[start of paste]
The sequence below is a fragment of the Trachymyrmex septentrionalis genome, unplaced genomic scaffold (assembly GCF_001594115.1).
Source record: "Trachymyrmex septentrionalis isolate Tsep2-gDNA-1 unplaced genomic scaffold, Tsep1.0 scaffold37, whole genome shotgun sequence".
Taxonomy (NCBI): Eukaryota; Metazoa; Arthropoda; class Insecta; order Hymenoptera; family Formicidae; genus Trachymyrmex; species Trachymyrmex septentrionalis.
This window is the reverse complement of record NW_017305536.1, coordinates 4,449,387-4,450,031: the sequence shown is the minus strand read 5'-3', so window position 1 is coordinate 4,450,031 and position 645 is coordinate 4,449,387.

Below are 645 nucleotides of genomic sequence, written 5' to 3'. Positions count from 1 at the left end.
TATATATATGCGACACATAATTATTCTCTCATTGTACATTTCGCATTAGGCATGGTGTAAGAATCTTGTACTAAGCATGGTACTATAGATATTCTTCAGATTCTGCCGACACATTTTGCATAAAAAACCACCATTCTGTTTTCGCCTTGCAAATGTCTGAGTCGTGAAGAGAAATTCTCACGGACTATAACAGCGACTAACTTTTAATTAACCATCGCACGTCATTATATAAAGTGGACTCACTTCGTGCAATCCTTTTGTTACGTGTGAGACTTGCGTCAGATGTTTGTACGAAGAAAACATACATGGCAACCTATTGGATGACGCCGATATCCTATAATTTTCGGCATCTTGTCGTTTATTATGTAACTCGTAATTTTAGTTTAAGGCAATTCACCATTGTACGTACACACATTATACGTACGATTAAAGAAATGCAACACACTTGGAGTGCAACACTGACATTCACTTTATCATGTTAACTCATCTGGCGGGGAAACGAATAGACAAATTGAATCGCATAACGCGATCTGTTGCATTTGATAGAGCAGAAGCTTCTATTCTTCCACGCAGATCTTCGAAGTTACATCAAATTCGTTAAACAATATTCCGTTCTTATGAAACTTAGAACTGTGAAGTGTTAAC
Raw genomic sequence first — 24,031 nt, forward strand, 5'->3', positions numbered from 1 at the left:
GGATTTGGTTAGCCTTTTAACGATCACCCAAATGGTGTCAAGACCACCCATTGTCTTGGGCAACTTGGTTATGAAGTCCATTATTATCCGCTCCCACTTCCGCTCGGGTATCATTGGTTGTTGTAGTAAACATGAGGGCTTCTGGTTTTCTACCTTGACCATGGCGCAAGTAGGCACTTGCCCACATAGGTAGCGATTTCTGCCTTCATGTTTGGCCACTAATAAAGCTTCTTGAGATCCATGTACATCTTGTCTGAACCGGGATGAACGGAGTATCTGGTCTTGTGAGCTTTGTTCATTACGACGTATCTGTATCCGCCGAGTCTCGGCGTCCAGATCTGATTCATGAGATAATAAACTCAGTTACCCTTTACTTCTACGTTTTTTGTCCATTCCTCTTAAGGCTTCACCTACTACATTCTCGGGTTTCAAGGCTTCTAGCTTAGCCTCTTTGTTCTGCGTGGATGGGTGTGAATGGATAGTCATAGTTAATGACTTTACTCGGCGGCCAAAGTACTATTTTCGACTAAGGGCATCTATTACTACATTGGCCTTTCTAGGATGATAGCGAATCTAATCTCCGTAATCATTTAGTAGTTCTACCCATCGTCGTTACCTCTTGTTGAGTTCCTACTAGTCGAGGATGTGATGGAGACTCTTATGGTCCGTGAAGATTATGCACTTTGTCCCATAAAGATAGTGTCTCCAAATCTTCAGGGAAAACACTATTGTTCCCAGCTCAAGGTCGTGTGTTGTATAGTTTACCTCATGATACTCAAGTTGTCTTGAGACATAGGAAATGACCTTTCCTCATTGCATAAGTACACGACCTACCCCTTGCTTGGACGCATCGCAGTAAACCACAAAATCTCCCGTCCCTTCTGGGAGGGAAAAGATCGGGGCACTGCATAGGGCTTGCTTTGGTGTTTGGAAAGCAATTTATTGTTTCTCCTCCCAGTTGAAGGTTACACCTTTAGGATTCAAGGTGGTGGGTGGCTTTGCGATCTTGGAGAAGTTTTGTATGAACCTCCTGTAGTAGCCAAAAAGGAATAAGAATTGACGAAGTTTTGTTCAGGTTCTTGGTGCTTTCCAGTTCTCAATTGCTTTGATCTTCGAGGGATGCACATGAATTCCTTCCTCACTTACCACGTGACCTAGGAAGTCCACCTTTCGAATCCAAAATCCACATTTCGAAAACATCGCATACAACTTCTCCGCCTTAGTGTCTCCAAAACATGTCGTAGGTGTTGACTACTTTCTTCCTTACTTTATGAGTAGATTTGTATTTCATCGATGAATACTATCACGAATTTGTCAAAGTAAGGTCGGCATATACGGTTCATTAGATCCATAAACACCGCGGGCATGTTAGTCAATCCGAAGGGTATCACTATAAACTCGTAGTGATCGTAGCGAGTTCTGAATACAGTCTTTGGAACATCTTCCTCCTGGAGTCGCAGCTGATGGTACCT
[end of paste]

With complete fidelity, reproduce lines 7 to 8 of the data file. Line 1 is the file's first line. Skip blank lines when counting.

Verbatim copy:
Raw genomic sequence first — 24,031 nt, forward strand, 5'->3', positions numbered from 1 at the left:
GGATTTGGTTAGCCTTTTAACGATCACCCAAATGGTGTCAAGACCACCCATTGTCTTGGGCAACTTGGTTATGAAGTCCATTATTATCCGCTCCCACTTCCGCTCGGGTATCATTGGTTGTTGTAGTAAACATGAGGGCTTCTGGTTTTCTACCTTGACCATGGCGCAAGTAGGCACTTGCCCACATAGGTAGCGATTTCTGCCTTCATGTTTGGCCACTAATAAAGCTTCTTGAGATCCATGTACATCTTGTCTGAACCGGGATGAACGGAGTATCTGGTCTTGTGAGCTTTGTTCATTACGACGTATCTGTATCCGCCGAGTCTCGGCGTCCAGATCTGATTCATGAGATAATAAACTCAGTTACCCTTTACTTCTACGTTTTTTGTCCATTCCTCTTAAGGCTTCACCTACTACATTCTCGGGTTTCAAGGCTTCTAGCTTAGCCTCTTTGTTCTGCGTGGATGGGTGTGAATGGATAGTCATAGTTAATGACTTTACTCGGCGGCCAAAGTACTATTTTCGACTAAGGGCATCTATTACTACATTGGCCTTTCTAGGATGATAGCGAATCTAATCTCCGTAATCATTTAGTAGTTCTACCCATCGTCGTTACCTCTTGTTGAGTTCCTACTAGTCGAGGATGTGATGGAGACTCTTATGGTCCGTGAAGATTATGCACTTTGTCCCATAAAGATAGTGTCTCCAAATCTTCAGGGAAAACACTATTGTTCCCAGCTCAAGGTCGTGTGTTGTATAGTTTACCTCATGATACTCAAGTTGTCTTGAGACATAGGAAATGACCTTTCCTCATTGCATAAGTACACGACCTACCCCTTGCTTGGACGCATCGCAGTAAACCACAAAATCTCCCGTCCCTTCTGGGAGGGAAAAGATCGGGGCACTGCATAGGGCTTGCTTTGGTGTTTGGAAAGCAATTTATTGTTTCTCCTCCCAGTTGAAGGTTACACCTTTAGGATTCAAGGTGGTGGGTGGCTTTGCGATCTTGGAGAAGTTTTGTATGAACCTCCTGTAGTAGCCAAAAAGGAATAAGAATTGACGAAGTTTTGTTCAGGTTCTTGGTGCTTTCCAGTTCTCAATTGCTTTGATCTTCGAGGGATGCACATGAATTCCTTCCTCACTTACCACGTGACCTAGGAAGTCCACCTTTCGAATCCAAAATCCACATTTCGAAAACATCGCATACAACTTCTCCGCCTTAGTGTCTCCAAAACATGTCGTAGGTGTTGACTACTTTCTTCCTTACTTTATGAGTAGATTTGTATTTCATCGATGAATACTATCACGAATTTGTCAAAGTAAGGTCGGCATATACGGTTCATTAGATCCATAAACACCGCGGGCATGTTAGTCAATCCGAAGGGTATCACTATAAACTCGTAGTGATCGTAGCGAGTTCTGAATACAGTCTTTGGAACATCTTCCTCCTGGAGTCGCAGCTGATGGTACCT